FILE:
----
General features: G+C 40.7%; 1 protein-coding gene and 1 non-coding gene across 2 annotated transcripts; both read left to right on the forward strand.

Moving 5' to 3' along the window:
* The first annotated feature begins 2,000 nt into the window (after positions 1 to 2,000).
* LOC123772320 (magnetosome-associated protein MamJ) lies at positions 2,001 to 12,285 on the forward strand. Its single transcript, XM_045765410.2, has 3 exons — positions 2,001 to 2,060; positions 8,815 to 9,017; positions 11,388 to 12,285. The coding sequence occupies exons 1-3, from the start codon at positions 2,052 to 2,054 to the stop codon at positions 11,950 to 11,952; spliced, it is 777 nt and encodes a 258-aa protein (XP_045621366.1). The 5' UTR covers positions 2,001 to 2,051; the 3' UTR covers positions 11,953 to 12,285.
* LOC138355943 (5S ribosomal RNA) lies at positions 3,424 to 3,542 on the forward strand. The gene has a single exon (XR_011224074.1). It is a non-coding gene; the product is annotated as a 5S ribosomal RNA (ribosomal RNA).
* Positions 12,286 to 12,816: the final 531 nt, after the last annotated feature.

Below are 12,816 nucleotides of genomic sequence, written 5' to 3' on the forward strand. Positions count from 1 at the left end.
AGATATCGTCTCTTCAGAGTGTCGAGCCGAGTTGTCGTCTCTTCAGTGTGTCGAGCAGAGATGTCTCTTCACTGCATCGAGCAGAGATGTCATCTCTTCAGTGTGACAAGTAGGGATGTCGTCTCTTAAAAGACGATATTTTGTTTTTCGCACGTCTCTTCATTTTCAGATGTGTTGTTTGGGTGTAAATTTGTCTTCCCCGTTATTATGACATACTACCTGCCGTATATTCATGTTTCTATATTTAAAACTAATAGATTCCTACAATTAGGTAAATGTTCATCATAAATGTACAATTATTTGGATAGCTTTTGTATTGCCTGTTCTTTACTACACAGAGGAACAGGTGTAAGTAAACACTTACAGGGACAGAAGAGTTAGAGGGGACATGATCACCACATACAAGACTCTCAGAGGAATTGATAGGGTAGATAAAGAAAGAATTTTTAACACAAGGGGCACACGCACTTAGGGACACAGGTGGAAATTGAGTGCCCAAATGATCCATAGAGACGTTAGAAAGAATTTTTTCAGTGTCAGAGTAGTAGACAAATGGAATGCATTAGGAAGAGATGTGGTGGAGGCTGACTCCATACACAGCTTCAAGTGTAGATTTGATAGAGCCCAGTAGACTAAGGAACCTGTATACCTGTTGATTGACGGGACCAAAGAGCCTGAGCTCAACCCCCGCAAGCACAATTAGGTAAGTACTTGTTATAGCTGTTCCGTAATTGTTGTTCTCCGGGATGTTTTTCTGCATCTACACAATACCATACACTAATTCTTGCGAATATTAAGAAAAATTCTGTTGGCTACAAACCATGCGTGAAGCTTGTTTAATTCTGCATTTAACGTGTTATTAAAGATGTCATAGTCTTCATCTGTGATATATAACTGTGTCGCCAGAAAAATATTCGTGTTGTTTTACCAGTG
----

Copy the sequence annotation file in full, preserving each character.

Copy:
General features: G+C 40.7%; 1 protein-coding gene and 1 non-coding gene across 2 annotated transcripts; both read left to right on the forward strand.

Moving 5' to 3' along the window:
* The first annotated feature begins 2,000 nt into the window (after positions 1 to 2,000).
* LOC123772320 (magnetosome-associated protein MamJ) lies at positions 2,001 to 12,285 on the forward strand. Its single transcript, XM_045765410.2, has 3 exons — positions 2,001 to 2,060; positions 8,815 to 9,017; positions 11,388 to 12,285. The coding sequence occupies exons 1-3, from the start codon at positions 2,052 to 2,054 to the stop codon at positions 11,950 to 11,952; spliced, it is 777 nt and encodes a 258-aa protein (XP_045621366.1). The 5' UTR covers positions 2,001 to 2,051; the 3' UTR covers positions 11,953 to 12,285.
* LOC138355943 (5S ribosomal RNA) lies at positions 3,424 to 3,542 on the forward strand. The gene has a single exon (XR_011224074.1). It is a non-coding gene; the product is annotated as a 5S ribosomal RNA (ribosomal RNA).
* Positions 12,286 to 12,816: the final 531 nt, after the last annotated feature.

Below are 12,816 nucleotides of genomic sequence, written 5' to 3' on the forward strand. Positions count from 1 at the left end.
AGATATCGTCTCTTCAGAGTGTCGAGCCGAGTTGTCGTCTCTTCAGTGTGTCGAGCAGAGATGTCTCTTCACTGCATCGAGCAGAGATGTCATCTCTTCAGTGTGACAAGTAGGGATGTCGTCTCTTAAAAGACGATATTTTGTTTTTCGCACGTCTCTTCATTTTCAGATGTGTTGTTTGGGTGTAAATTTGTCTTCCCCGTTATTATGACATACTACCTGCCGTATATTCATGTTTCTATATTTAAAACTAATAGATTCCTACAATTAGGTAAATGTTCATCATAAATGTACAATTATTTGGATAGCTTTTGTATTGCCTGTTCTTTACTACACAGAGGAACAGGTGTAAGTAAACACTTACAGGGACAGAAGAGTTAGAGGGGACATGATCACCACATACAAGACTCTCAGAGGAATTGATAGGGTAGATAAAGAAAGAATTTTTAACACAAGGGGCACACGCACTTAGGGACACAGGTGGAAATTGAGTGCCCAAATGATCCATAGAGACGTTAGAAAGAATTTTTTCAGTGTCAGAGTAGTAGACAAATGGAATGCATTAGGAAGAGATGTGGTGGAGGCTGACTCCATACACAGCTTCAAGTGTAGATTTGATAGAGCCCAGTAGACTAAGGAACCTGTATACCTGTTGATTGACGGGACCAAAGAGCCTGAGCTCAACCCCCGCAAGCACAATTAGGTAAGTACTTGTTATAGCTGTTCCGTAATTGTTGTTCTCCGGGATGTTTTTCTGCATCTACACAATACCATACACTAATTCTTGCGAATATTAAGAAAAATTCTGTTGGCTACAAACCATGCGTGAAGCTTGTTTAATTCTGCATTTAACGTGTTATTAAAGATGTCATAGTCTTCATCTGTGATATATAACTGTGTCGCCAGAAAAATATTCGTGTTGTTTTACCAGTG